9
\$\begingroup\$

I need to pass an array of values in Url.Action.

Currently I'm doing:

var redirectUrl = Url.Action("search", new {   
        q = criteria.Q,
        advanced = criteria.Advanced,
        salaryfrom = criteria.SalaryFrom,
        salaryto = criteria.SalaryTo,
    });

if (criteria.JobTypes != null)
    redirectUrl += criteria.JobTypes.Aggregate(string.Empty, (a, x) => a += "&jobTypes=" + x);

To give me something like:

/search?q=developer&advanced=false&salaryfrom=20000&salaryto=80000&jobTypes=Full%20Time&jobTypes=Contract

Is there a nicer/cleaner approach?

\$\endgroup\$
5
\$\begingroup\$

I assume you "own" the controller? If so, I'd serialize and deserialize the list as a comma separated string on each side. It'd also be nice if criteria.JobTypes is an empty list instead of a possible null, then you don't need the ?? below.

var redirectUrl = Url.Action("search", new {
    // ...
    jobTypes = String.Join(criteria.JobTypes ?? new string[0], ",")
}

And do jobTypes.split(",") in the action.

URL would look a bit nicer too:

/search?q=developer&advanced=false&salaryfrom=20000&salaryto=80000&jobTypes=Full%20Time,Contract
| improve this answer | |
\$\endgroup\$
4
\$\begingroup\$

To expand on Lars-Erik's answer, you can also use the other overload, the one that takes a dictionary.
This is also useful to construct e.g. an input that might or might not be disabled.

RouteValueDictionary args = new RouteValueDictionary {
    {"q", criteria.Q},
    {"advanced", criteria.Advanced},
    {"salaryfrom", criteria.SalaryFrom},
    {"salaryto", criteria.SalaryTo},
};
if(criteria.JobTypes != null) {
    // Either foreach the jobTypes or go Lars-Erik's way (nicer).
    args.Add("jobTypes", "foo");
}

Take care about special characters!
If you don't fully control the input, you might get a jobType "R&D" that will break your url: /search?q=...&jobTypes=R&D gets you jobTypes=R.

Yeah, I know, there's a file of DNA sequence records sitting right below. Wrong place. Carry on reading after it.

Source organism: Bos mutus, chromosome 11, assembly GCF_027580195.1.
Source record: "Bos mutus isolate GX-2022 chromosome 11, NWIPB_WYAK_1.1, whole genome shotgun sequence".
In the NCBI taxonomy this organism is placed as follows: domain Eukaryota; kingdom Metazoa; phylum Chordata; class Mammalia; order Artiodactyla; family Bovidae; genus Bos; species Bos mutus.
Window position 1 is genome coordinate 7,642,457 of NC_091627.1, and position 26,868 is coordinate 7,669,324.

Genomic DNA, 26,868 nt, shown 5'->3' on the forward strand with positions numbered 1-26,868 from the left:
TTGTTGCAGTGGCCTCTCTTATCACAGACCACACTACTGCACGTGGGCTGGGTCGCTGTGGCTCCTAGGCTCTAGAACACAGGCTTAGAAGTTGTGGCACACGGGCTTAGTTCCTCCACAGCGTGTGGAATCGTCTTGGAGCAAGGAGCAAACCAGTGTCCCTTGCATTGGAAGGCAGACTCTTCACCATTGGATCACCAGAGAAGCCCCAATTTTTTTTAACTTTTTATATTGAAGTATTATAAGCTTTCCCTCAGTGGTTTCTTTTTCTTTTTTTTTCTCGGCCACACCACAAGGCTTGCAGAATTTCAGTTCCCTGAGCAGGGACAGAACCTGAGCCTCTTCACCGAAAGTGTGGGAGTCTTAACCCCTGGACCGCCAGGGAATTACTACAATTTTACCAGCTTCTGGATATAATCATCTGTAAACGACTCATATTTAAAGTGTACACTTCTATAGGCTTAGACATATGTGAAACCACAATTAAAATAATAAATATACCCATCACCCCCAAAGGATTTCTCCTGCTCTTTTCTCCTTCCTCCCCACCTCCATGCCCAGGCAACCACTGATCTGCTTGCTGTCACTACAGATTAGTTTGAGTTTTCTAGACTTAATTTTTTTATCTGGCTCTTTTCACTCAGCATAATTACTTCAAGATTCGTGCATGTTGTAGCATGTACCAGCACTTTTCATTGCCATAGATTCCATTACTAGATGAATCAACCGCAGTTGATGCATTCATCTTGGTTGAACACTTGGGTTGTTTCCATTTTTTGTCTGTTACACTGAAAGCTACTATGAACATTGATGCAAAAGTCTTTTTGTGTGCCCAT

| improve this answer | |
\$\endgroup\$
3
\$\begingroup\$

You can add the array elements individually to the RouteValueDictionary -- you just have to change the name to match the model binding name for round trip purposes.

The second argument to your action can be a RouteValueDictionary as ANeves said.

RouteValueDictionary rvd = new RouteValueDictionary { { "name", "value"}, ...};
int i = 0;
criteria.JobTypes.ForEach(v => rvd.Add(String.Format("jobTypes[{0}]", i++), (object) v));
| improve this answer | |
\$\endgroup\$
2
\$\begingroup\$

Instead of Type Casting to 'objectorobject[]or usingRouteValueDictionary`. A simple way to achieve the same is using “Newtonsoft.Json”

If using .Net Core 3.0 or later;

Default to using the built in System.Text.Json parser implementation.

@using System.Text.Json;

…….

@Url.Action(“ActionName”, “ControllerName”, new {object = JsonConvert.SerializeObject(‘@ModalObject’)  }))

If stuck using .Net Core 2.2 or earlier;

Default to using Newtonsoft JSON.Net as your first choice JSON Parser.

@using Newtonsoft.Json;

…..

@Url.Action(“ActionName”, “ControllerName”, new {object = JsonConvert.SerializeObject(‘@ModalObject’)  }))

you may need to install the package first.

PM> Install-Package Newtonsoft.Json

Then,

public ActionResult ActionName(string modalObjectJSON)
{
    Modal modalObj = new Modal();
    modalObj = JsonConvert.DeserializeObject<Modal>(modalObjectJSON);

}
| improve this answer | |
\$\endgroup\$

Your Answer

By clicking “Post Your Answer”, you agree to our terms of service, privacy policy and cookie policy

Not the answer you're looking for? Browse other questions tagged or ask your own question.